Under A Blood Red Sky

Photograph by Joe Robbins/Getty Images

I’m not at all qualified to discuss sports, professional or otherwise. Or, at least, not in the view of the people who believe Colin Kaepernick’s unemployment is anything other than a morally righteous comeuppance, an inevitable reaction to a decorated athlete of color speaking his mind. How dare a person have thoughts beyond their scope of expertise? Can’t he just keep quiet, perform for the fans and accept his sizable paycheck? Why doesn’t he #sticktosports?

Given that thought process, none of us are qualified to form an opinion on, really, anything. Your dentist shouldn’t tell you what he thinks about the Mets’ starting rotation, nor should your accountant divulge his thoughts on Gary Bettman’s perpetual dismantling of professional hockey. Drill the teeth, find the tax breaks, shut up and do your job. Most notably, of course, the current POTUS wouldn’t be anywhere near his position had much of his base applied to him the same logic they – liberally – apply to athletes, given his complete lack of political experience and expertise prior to assuming the role[1].

Even when an athlete does #sticktosports, they can end up in boiling water with various critics. Just ask Serena Williams, the greatest tennis player of all time, who has been subjected to racist taunts and prejudicial language for the entirety of her 22 years as a professional – which, of course, is one short of the number of Grand Slam singles titles she’s racked up over that span. The best revenge, as Frank Sinatra is said to have astutely pointed out, is massive success.

Something truly amazing about the relationship people have with the athletes whose work they adore – or musicians, or artists, or anything in a similar, presumably entertainment-based field – is how receptive they are to opinions unrelated to their work. It recalls the Seinfeld episode in which Jerry, frustrated at having been heckled, goes to the heckler’s office and boos her. Jerry’s comedian friends laud him for having lived out a fantasy.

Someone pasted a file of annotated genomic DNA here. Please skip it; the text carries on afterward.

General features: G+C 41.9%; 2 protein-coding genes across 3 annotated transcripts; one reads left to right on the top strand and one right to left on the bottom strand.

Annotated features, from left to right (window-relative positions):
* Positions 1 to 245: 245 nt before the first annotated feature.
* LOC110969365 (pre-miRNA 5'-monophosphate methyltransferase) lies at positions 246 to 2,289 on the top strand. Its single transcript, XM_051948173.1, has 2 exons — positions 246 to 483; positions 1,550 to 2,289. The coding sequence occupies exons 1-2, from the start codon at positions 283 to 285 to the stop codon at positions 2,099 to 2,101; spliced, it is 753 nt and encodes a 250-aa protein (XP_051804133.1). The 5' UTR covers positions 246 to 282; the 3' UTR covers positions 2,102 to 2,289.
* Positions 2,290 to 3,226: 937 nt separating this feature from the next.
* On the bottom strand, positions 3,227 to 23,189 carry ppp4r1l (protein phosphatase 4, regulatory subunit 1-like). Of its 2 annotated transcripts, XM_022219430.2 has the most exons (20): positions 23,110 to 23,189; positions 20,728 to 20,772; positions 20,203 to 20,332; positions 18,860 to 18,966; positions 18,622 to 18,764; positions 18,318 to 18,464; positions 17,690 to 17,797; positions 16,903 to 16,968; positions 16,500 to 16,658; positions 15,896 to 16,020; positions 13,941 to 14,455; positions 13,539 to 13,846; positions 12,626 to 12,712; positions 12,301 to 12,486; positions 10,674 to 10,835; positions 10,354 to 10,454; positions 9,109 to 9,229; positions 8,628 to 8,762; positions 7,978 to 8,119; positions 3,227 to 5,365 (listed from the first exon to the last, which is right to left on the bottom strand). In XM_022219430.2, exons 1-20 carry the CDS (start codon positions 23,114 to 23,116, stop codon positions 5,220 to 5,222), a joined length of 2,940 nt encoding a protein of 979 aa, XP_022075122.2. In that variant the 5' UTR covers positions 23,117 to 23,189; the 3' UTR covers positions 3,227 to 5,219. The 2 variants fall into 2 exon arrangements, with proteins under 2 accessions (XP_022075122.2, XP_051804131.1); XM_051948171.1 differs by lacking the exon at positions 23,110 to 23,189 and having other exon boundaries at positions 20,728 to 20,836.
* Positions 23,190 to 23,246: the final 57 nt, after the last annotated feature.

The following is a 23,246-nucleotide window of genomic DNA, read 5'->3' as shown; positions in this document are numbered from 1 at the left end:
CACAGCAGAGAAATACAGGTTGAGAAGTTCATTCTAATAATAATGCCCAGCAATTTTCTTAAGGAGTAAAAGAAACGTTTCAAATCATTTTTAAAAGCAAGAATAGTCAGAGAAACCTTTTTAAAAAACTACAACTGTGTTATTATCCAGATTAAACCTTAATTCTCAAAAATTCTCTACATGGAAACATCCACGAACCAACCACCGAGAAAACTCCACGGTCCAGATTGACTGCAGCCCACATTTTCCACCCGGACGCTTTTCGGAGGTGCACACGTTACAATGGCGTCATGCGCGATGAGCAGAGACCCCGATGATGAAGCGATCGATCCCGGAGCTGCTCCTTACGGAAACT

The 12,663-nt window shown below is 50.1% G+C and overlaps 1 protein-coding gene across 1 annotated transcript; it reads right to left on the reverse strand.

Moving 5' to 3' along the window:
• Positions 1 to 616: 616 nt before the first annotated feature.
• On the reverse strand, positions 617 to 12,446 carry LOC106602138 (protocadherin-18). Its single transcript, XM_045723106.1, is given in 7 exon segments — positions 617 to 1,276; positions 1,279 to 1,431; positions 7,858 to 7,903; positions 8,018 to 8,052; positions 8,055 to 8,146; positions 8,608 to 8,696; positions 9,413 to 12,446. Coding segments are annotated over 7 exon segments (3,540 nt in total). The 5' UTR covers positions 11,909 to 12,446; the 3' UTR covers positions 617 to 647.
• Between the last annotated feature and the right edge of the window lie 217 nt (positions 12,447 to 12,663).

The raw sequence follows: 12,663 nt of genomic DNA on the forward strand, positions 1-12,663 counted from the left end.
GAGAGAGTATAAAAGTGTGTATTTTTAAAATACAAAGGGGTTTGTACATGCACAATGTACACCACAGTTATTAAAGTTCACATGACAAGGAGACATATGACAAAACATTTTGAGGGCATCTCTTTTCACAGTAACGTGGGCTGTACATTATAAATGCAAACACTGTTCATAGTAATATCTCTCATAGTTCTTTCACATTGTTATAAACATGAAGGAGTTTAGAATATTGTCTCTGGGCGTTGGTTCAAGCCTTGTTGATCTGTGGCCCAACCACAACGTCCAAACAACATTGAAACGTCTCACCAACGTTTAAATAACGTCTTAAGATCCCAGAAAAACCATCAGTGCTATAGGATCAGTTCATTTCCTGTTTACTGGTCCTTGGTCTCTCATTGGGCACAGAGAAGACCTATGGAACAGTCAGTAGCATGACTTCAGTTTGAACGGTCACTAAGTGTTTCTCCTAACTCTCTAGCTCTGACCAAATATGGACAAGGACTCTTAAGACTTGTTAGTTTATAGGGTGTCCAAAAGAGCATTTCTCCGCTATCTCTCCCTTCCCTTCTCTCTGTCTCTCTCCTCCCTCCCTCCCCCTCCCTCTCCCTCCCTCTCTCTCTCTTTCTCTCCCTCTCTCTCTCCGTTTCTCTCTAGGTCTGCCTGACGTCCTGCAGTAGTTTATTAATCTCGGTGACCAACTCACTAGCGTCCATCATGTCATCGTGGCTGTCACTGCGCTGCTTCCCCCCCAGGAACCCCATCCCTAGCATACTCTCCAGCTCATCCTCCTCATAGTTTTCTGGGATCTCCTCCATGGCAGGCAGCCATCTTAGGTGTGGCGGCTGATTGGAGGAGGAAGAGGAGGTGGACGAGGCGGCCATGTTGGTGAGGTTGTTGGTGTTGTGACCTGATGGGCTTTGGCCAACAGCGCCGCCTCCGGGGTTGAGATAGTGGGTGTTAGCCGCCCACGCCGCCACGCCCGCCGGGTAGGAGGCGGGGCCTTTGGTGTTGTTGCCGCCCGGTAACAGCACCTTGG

This is, of course, overly simplistic and reductive; you might think you want Draymond Green showing up to your office simply because it would be a sight to behold, a spectacle, which is what you’ve always reduced Green to anyway. But then you consider the dismissive tweets you sent about him, the flippant replies to his mother and the racial epithets you threw his way, particularly in comparison to his much lighter-skinned, more populist teammate, Stephen Curry.

For all his misguided bluster and “back in my day” rhetoric about the NBA being a more physical[2] league in the ’90s, Charles Barkley deserves credit for the “I am not a role model” campaign, if only because it so forcefully upended so many stereotypes surrounding role of the American athlete, particularly the African-American athlete, in our society.